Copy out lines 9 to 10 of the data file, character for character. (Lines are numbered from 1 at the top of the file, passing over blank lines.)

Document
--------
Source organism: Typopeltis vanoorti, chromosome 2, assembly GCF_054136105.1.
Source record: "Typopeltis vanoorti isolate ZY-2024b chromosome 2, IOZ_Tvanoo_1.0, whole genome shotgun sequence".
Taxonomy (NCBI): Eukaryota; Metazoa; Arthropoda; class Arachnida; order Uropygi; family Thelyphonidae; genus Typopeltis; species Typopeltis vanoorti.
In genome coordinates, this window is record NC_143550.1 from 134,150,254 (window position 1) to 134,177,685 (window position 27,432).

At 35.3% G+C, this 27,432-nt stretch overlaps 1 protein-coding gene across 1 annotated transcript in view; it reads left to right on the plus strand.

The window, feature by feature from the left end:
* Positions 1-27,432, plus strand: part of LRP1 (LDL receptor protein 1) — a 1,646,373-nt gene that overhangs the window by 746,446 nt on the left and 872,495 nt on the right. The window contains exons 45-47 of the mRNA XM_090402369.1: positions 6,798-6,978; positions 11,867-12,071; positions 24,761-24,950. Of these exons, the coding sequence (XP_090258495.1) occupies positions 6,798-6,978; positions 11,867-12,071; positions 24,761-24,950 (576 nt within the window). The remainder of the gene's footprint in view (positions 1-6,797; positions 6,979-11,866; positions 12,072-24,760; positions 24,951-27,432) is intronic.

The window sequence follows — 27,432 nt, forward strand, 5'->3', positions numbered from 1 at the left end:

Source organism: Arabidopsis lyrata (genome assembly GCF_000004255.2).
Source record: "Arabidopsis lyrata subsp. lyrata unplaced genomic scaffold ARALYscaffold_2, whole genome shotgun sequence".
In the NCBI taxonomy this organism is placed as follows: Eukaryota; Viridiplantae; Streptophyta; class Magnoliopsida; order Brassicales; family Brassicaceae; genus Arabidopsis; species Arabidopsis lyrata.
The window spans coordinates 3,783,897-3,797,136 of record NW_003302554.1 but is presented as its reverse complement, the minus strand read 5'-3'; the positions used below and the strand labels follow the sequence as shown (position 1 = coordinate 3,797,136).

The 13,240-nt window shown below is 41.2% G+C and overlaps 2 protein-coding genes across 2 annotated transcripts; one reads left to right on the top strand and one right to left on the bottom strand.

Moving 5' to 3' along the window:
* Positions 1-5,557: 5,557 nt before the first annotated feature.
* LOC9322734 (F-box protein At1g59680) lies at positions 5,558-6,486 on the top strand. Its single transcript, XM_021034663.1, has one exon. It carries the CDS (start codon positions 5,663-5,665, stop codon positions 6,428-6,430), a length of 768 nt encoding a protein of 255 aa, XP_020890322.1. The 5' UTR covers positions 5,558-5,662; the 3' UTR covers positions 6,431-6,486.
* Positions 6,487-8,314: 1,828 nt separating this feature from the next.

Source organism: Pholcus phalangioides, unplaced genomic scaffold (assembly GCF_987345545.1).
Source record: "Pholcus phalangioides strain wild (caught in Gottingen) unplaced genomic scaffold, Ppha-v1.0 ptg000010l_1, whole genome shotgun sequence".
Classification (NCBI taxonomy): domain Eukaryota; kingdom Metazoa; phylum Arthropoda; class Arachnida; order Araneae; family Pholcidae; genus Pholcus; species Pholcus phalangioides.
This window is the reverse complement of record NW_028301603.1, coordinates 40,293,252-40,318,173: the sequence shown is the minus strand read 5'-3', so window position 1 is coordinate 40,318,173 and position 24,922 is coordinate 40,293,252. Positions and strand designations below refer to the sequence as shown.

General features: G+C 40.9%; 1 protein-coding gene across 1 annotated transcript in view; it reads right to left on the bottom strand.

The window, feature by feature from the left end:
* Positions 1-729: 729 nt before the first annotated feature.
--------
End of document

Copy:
Source organism: Arabidopsis lyrata (genome assembly GCF_000004255.2).
Source record: "Arabidopsis lyrata subsp. lyrata unplaced genomic scaffold ARALYscaffold_2, whole genome shotgun sequence".